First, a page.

I noticed a loose thread on the collar of her blouse — god, I can’t stand that — and I began to pull on it, couldn’t help myself, couldn’t not do it. “Leave it.” She slapped at my hand, but I ignored her.
Just kept pulling and pulling until the collar had vanished, a handful of delicate thread piled up in my arms.
“You’ve done it now.”
The blouse looked a complete mess, so I continued pulling until it had vanished completely, a soft red pool of thread around us, and I discovered the thread had been entwined with her skin, and now a hair of that was loose, sticking out of her wrist.
I looked into her eyes. She was furious, shaking her head. “Don’t you dare. This was supposed to be a romantic evening together.” Candles, wine, a chocolate fondue.
But I just had had had had to. A tiny tug — and to my surprise her skin began to unravel. I had always noticed she was soft, but had no idea it was so wooly inside. As the warp and weft of her skin loosened, I could see that even the fat and blood and bone were also fabric, everything woven together so intricately, you really had to lean in close and have a good study of it before you noticed the pores, the tiny imperfections where the sewing had not been so seamless.
Her arm was practically gone, just a pile of string and wool, before I looked up at her again and wondered why she let me continue. Just as I was stuck unraveling her, she could only shake her head back and forth, tsk tsk tsking me.
“I’m so sorry,” I said, “but I can’t stop. You understand, I’m sure, but I must know what happens.”
She continued shaking her head no, and I went to work. Taking her apart was surprisingly easy; the whole process only took about ten minutes. And I was thorough. Wanted to make sure she was completely totally utterly reduced to string. And at the end, on the rug by the couch was the strangest mass I’ve ever seen — white and red and peach and black and gray and greenish-blue (her eyes), a beautiful rainbow explosion, as if someone had gone wild with cans of silly string.
But the result was not as satisfying as I had hoped. You see, the thread of her thigh was connected to the couch.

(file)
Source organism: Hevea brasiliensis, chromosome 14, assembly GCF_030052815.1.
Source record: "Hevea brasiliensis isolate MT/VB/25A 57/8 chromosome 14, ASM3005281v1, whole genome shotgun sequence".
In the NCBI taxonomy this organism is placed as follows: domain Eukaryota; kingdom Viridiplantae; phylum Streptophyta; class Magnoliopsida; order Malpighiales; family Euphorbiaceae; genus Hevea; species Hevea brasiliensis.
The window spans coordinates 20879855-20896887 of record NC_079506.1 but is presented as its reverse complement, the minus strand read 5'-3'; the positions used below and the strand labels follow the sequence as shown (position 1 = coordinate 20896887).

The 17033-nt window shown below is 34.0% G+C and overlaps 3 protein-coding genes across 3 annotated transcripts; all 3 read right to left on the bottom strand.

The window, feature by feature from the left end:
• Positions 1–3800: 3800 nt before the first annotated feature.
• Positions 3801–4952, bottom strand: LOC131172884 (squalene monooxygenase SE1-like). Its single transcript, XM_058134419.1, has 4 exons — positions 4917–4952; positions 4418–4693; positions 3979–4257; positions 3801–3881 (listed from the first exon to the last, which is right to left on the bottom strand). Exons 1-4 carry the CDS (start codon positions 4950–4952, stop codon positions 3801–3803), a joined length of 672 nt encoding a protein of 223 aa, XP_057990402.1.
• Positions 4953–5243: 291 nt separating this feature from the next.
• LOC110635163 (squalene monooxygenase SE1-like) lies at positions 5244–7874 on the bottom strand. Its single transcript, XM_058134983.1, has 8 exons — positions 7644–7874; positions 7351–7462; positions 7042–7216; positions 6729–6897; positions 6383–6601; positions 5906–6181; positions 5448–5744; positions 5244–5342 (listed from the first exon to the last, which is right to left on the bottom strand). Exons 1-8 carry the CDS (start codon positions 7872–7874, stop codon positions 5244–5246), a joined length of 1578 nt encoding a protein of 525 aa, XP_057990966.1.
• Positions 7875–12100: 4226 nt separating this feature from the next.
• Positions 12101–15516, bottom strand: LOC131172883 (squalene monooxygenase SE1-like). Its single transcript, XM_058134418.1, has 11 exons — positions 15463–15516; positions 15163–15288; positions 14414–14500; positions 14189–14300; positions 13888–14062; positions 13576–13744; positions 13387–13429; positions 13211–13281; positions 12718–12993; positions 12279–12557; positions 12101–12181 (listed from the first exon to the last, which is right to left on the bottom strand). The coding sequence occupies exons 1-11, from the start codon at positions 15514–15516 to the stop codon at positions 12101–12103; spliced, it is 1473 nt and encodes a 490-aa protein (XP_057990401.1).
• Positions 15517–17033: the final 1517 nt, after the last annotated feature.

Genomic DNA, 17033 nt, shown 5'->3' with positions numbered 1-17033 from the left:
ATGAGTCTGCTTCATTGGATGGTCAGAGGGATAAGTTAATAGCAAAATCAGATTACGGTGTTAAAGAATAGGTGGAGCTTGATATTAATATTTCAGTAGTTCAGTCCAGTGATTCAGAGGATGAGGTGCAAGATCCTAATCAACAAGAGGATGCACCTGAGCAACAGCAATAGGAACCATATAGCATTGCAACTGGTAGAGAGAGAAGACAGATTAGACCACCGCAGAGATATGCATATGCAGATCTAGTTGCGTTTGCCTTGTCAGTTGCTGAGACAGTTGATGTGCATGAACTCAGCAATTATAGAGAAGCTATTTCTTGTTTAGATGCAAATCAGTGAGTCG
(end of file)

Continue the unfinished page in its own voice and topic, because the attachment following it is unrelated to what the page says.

Now I’m going to have to unravel you as well, couch.
Half an hour later I was left with another strange mass, this one mostly beige and white. And wouldn’t you know it? The couch was connected to the rug.
I began to sing as I tugged on it: “The blouse bone’s connected to the… girlfriend bone. The girlfriend bone’s connected to the couch bone. The couch bone’s connected to the rug bone.”
I was hot and sweating, but I kept on my jacket and tie. I worked tirelessly: first the rug, then the walls, the pictures, every piece of furniture, the window, even the scene beyond the window — the sea at night — amassing a hill of thread of every color and shade imaginable — Crayola angel hair — and I was amazed to discover that the last thread connected to my ankle.
“Of course!” I shouted at the nothingness that surrounded me, at the giant eyes staring at me from beyond all that nothing, at their giant hands waiting to lift me up. “Why should I be any different? Why shouldn’t I be made of the same stuff as everything else? Why shouldn’t I be stitched together with the same shoddy workmanship?”
And by now you must surely have guessed that when I find a loose thread, I pull on it, even if it will be my undoing.
Tim Boiteau lives in Michigan with his wife and son. He is a Writers of the Future winner, Pushcart nominee, and author of the dark fantasy novel The Drummer Girl.
If you want to keep EDF around, Patreon is the answer.